Israeli forces stationed along the Mediterranean coast recently stopped two Gaza ships involved in weapons smuggling. Meet the elite soldiers of the Israel Navy’s Surveillance Unit.
The challenges facing Israel’s coasts are enormous. The IDF bears responsibility for stopping arms-smuggling operations and bombing attempts along Israel’s vulnerable Mediterranean coast.
Hundreds of vessels enter Israel’s maritime territory every day. Although most ships arrive with peaceful intentions, the IDF must intercept certain vessels before they reach Israel’s shores.
“If a [ship’s] cargo is carrying explosives, and it decides to bomb our coasts, it can do some serious damage,” says Major Shai Aloni, the commander of the Israel Navy’s Surveillance Unit, which monitors activity along the Mediterranean coast. From their control room, soldiers in the unit closely watch every ship in Israel’s waters. When necessary, they send IDF navy ships to confront terror threats at sea.
In addition to preventing terror, the unit handles a range of civilian accidents by locating individuals in distress and sending rescue teams to help them. “Our work deals with a lot with civilians and different authorities”, Maj. Aloni explains.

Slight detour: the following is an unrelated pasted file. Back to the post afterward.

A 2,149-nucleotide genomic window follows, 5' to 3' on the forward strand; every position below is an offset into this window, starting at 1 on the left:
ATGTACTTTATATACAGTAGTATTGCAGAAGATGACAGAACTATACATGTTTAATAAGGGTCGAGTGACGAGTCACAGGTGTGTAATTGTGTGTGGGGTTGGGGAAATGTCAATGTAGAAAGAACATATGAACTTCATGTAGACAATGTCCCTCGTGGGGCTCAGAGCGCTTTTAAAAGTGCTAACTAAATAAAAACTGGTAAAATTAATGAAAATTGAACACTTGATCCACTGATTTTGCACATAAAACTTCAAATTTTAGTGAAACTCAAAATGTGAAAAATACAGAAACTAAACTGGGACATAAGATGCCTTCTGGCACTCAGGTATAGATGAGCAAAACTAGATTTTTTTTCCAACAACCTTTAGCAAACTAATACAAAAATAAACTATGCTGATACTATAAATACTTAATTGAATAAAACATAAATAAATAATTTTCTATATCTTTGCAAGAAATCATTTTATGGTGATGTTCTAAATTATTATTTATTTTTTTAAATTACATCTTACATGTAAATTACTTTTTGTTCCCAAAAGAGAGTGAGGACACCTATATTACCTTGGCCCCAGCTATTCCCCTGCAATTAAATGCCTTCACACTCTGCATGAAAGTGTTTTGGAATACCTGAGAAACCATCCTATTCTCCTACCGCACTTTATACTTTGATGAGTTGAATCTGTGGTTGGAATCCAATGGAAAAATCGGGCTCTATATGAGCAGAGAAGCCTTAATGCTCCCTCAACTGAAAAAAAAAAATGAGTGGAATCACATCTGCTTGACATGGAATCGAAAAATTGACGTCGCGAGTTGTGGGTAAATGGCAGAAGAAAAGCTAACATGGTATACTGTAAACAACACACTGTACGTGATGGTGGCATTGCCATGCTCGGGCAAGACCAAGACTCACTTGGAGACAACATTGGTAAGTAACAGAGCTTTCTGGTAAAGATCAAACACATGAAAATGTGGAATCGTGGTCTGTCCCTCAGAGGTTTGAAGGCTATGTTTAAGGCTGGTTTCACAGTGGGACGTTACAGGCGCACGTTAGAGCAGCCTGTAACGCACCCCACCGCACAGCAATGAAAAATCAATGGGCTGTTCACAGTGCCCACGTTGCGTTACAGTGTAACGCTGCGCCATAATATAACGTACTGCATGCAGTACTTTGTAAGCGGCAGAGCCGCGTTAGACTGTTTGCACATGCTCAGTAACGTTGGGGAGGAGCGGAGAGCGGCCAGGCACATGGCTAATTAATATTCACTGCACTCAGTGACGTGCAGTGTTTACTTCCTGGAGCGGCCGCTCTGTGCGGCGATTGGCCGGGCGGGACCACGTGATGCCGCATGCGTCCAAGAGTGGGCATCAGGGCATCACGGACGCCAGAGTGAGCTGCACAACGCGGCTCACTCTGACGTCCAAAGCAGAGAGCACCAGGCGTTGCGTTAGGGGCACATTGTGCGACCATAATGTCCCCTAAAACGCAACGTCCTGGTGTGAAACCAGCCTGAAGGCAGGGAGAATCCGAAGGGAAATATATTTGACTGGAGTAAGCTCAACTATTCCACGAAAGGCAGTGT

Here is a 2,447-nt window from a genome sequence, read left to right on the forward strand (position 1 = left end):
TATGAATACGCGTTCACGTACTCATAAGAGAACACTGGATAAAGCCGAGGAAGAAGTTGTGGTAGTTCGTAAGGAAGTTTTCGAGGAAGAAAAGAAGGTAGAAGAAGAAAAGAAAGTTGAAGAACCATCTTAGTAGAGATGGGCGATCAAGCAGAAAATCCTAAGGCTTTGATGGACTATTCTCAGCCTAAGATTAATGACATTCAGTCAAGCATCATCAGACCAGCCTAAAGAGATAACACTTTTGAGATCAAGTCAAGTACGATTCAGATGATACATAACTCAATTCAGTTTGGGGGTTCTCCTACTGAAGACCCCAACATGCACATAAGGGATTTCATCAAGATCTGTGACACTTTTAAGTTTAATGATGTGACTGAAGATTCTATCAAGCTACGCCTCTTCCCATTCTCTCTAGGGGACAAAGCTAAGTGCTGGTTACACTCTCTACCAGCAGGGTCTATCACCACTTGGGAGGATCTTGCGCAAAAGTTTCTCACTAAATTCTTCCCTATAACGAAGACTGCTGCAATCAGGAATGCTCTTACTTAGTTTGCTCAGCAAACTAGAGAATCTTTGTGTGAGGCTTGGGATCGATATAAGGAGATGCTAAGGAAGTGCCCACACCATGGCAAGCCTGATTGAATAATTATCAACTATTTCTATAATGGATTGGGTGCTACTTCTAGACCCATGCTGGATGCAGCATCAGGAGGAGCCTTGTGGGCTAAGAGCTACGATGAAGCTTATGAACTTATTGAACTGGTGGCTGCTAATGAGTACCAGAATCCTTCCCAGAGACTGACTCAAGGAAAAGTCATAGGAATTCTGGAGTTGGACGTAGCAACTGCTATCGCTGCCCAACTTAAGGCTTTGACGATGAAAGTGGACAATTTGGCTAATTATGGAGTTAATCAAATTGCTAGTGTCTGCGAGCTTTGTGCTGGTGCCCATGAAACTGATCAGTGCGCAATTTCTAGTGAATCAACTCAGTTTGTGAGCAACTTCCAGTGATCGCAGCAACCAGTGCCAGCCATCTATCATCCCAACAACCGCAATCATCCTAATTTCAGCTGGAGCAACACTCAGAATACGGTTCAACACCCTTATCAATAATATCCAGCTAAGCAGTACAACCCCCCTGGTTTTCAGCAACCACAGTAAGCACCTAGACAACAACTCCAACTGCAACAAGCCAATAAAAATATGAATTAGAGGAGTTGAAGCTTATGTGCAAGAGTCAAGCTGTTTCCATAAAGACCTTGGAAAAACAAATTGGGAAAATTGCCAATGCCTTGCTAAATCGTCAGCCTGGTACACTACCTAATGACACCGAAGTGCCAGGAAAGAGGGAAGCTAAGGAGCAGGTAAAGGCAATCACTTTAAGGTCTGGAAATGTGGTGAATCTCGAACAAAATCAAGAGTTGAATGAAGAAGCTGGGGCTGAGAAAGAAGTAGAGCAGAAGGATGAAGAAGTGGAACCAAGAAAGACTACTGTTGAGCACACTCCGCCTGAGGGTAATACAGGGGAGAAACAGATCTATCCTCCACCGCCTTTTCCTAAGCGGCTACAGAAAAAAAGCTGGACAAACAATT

Thanks to the advanced radar system along the coast, the unit watches the sea very closely. Every ship is tracked on a map, where its movement and speed are monitored.
“We plan everything that happens in the sea in central Israel to be sure no one infiltrates the country,” explains Lieutenant Reut Ben Yaakov, an officer of the unit. “Every ship has to answer our calls, and must understand that by entering our waters they can not do what they wish. A lot of this work requires communication with the ships, usually in English.”
Stopping smuggling operations
At the end of March, two ships left the Gaza strip at high speeds, crossing beyond the authorized area during an attempt to smuggle weapons. The IDF soldiers worked quickly to intercept the ships and prevent them from smuggling weapons into Gaza.
“We knew that these boats were directly involved in smuggling operations”, explains Corporal Amit Ashkenazi, a soldier in the unit. “I had just begun my shift, and I immediately alerted my superiors,” she continues. “It was a big source of pride for me and for all of us. We felt that we directly took part in defending the country.”
Tough work, every day
Soldiers in the Surveillance Unit experience a challenging military service that demands a lazer-sharp focus on potential threats. “It’s hard work, but I’m very happy about it,” explains Corporal Lee Roth, another soldier in the unit. “We handle many different kinds of cases — medical emergencies at sea, fires, goods- and arms-smuggling. There isn’t a week that passes without something out-of-the-ordinary happening.”